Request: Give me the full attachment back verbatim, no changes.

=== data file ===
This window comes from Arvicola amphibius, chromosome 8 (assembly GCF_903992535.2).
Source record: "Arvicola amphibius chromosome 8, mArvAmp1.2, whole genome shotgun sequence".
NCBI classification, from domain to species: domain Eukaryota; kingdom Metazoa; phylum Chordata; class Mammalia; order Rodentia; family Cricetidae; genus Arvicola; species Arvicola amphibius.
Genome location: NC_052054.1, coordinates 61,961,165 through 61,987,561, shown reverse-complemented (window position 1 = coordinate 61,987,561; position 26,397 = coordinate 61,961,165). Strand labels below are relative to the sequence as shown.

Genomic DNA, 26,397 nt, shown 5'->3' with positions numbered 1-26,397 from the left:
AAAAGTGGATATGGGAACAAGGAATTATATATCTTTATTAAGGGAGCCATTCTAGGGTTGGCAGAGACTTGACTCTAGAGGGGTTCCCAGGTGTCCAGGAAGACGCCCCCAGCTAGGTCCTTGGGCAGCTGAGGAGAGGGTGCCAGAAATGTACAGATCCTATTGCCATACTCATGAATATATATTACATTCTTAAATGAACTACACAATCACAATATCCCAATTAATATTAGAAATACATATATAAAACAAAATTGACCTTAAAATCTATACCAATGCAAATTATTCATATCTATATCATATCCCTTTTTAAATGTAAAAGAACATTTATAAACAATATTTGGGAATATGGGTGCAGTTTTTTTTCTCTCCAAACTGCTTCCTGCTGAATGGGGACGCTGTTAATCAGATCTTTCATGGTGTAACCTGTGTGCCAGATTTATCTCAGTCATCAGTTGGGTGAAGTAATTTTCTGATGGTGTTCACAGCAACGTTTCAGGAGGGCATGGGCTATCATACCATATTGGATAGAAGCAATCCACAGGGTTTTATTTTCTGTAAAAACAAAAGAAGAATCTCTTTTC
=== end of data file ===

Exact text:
This window comes from Arvicola amphibius, chromosome 8 (assembly GCF_903992535.2).
Source record: "Arvicola amphibius chromosome 8, mArvAmp1.2, whole genome shotgun sequence".
NCBI classification, from domain to species: domain Eukaryota; kingdom Metazoa; phylum Chordata; class Mammalia; order Rodentia; family Cricetidae; genus Arvicola; species Arvicola amphibius.
Genome location: NC_052054.1, coordinates 61,961,165 through 61,987,561, shown reverse-complemented (window position 1 = coordinate 61,987,561; position 26,397 = coordinate 61,961,165). Strand labels below are relative to the sequence as shown.

Genomic DNA, 26,397 nt, shown 5'->3' with positions numbered 1-26,397 from the left:
AAAAGTGGATATGGGAACAAGGAATTATATATCTTTATTAAGGGAGCCATTCTAGGGTTGGCAGAGACTTGACTCTAGAGGGGTTCCCAGGTGTCCAGGAAGACGCCCCCAGCTAGGTCCTTGGGCAGCTGAGGAGAGGGTGCCAGAAATGTACAGATCCTATTGCCATACTCATGAATATATATTACATTCTTAAATGAACTACACAATCACAATATCCCAATTAATATTAGAAATACATATATAAAACAAAATTGACCTTAAAATCTATACCAATGCAAATTATTCATATCTATATCATATCCCTTTTTAAATGTAAAAGAACATTTATAAACAATATTTGGGAATATGGGTGCAGTTTTTTTTCTCTCCAAACTGCTTCCTGCTGAATGGGGACGCTGTTAATCAGATCTTTCATGGTGTAACCTGTGTGCCAGATTTATCTCAGTCATCAGTTGGGTGAAGTAATTTTCTGATGGTGTTCACAGCAACGTTTCAGGAGGGCATGGGCTATCATACCATATTGGATAGAAGCAATCCACAGGGTTTTATTTTCTGTAAAAACAAAAGAAGAATCTCTTTTC